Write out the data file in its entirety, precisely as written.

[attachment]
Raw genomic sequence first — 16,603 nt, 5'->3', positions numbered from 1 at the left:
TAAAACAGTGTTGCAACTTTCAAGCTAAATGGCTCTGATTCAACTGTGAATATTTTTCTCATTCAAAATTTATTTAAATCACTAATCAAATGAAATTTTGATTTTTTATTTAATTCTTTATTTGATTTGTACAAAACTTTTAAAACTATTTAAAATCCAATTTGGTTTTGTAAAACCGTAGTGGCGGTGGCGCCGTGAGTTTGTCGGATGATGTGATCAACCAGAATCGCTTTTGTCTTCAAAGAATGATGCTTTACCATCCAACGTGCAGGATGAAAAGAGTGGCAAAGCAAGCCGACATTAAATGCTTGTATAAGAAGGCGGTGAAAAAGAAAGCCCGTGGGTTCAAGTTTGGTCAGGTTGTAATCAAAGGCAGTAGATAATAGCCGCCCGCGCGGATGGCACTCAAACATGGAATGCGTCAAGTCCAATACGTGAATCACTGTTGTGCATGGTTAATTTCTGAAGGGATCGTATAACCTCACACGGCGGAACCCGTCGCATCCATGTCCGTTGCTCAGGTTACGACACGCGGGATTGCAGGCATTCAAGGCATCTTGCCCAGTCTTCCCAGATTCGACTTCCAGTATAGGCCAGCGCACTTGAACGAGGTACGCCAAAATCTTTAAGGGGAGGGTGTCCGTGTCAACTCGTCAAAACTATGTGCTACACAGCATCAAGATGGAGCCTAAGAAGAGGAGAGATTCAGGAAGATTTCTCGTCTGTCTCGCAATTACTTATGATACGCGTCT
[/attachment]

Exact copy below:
Raw genomic sequence first — 16,603 nt, 5'->3', positions numbered from 1 at the left:
TAAAACAGTGTTGCAACTTTCAAGCTAAATGGCTCTGATTCAACTGTGAATATTTTTCTCATTCAAAATTTATTTAAATCACTAATCAAATGAAATTTTGATTTTTTATTTAATTCTTTATTTGATTTGTACAAAACTTTTAAAACTATTTAAAATCCAATTTGGTTTTGTAAAACCGTAGTGGCGGTGGCGCCGTGAGTTTGTCGGATGATGTGATCAACCAGAATCGCTTTTGTCTTCAAAGAATGATGCTTTACCATCCAACGTGCAGGATGAAAAGAGTGGCAAAGCAAGCCGACATTAAATGCTTGTATAAGAAGGCGGTGAAAAAGAAAGCCCGTGGGTTCAAGTTTGGTCAGGTTGTAATCAAAGGCAGTAGATAATAGCCGCCCGCGCGGATGGCACTCAAACATGGAATGCGTCAAGTCCAATACGTGAATCACTGTTGTGCATGGTTAATTTCTGAAGGGATCGTATAACCTCACACGGCGGAACCCGTCGCATCCATGTCCGTTGCTCAGGTTACGACACGCGGGATTGCAGGCATTCAAGGCATCTTGCCCAGTCTTCCCAGATTCGACTTCCAGTATAGGCCAGCGCACTTGAACGAGGTACGCCAAAATCTTTAAGGGGAGGGTGTCCGTGTCAACTCGTCAAAACTATGTGCTACACAGCATCAAGATGGAGCCTAAGAAGAGGAGAGATTCAGGAAGATTTCTCGTCTGTCTCGCAATTACTTATGATACGCGTCT